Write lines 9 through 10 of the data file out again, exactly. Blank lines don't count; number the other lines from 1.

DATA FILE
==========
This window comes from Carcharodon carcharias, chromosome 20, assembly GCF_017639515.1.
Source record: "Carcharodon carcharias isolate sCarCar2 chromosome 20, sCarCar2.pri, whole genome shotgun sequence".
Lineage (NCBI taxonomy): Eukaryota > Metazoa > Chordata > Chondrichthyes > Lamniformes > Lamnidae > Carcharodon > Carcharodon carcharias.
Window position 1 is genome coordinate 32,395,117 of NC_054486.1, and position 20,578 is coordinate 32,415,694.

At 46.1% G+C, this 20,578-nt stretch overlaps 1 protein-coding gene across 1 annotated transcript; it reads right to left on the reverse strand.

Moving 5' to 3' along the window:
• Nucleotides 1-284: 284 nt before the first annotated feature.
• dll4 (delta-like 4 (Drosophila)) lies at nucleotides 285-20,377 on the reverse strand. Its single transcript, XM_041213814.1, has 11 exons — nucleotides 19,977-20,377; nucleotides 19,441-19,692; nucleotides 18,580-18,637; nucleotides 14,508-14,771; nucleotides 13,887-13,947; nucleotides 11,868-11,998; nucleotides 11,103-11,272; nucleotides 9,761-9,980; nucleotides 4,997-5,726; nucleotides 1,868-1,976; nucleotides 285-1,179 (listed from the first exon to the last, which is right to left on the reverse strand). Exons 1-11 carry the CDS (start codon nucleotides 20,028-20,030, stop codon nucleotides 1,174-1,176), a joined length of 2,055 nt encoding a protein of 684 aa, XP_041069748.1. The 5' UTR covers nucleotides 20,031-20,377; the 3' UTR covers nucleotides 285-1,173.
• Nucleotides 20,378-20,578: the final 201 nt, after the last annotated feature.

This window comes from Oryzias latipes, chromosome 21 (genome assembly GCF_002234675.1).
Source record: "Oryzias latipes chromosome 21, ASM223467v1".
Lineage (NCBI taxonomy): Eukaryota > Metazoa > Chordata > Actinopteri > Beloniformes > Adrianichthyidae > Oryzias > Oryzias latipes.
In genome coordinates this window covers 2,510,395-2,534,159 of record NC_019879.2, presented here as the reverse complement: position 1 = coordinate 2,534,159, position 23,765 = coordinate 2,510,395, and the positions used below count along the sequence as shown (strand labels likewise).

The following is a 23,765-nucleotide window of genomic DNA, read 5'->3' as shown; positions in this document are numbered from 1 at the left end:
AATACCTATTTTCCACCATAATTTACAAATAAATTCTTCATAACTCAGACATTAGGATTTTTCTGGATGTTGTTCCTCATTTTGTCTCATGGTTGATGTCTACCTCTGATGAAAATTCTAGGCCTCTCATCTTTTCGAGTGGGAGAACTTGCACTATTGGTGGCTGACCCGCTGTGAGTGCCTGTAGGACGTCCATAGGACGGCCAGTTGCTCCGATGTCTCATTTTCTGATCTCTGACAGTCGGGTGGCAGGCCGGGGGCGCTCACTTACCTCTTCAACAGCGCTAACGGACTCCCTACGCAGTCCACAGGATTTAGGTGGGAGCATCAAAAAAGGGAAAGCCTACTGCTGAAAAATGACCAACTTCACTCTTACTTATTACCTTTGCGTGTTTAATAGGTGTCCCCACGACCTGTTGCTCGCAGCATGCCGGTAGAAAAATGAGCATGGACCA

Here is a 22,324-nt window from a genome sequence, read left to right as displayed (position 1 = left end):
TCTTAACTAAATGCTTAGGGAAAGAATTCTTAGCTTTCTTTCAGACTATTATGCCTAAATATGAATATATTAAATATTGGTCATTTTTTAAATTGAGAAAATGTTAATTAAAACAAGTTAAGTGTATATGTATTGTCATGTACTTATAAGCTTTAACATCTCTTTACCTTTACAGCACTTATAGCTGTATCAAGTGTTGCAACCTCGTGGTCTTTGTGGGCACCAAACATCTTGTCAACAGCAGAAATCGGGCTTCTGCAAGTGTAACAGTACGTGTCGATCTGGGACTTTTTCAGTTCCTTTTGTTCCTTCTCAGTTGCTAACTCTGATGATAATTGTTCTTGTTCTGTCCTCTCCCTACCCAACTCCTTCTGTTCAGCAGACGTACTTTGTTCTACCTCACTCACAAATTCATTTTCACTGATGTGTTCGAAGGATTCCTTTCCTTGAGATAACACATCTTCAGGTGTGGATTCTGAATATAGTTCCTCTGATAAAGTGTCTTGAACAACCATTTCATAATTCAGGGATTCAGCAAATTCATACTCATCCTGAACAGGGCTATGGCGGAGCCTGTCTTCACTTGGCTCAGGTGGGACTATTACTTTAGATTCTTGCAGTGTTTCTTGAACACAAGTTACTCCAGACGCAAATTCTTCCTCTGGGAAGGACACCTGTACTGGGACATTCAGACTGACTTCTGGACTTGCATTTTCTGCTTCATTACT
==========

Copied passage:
• Nucleotides 20,378-20,578: the final 201 nt, after the last annotated feature.

This window comes from Oryzias latipes, chromosome 21 (genome assembly GCF_002234675.1).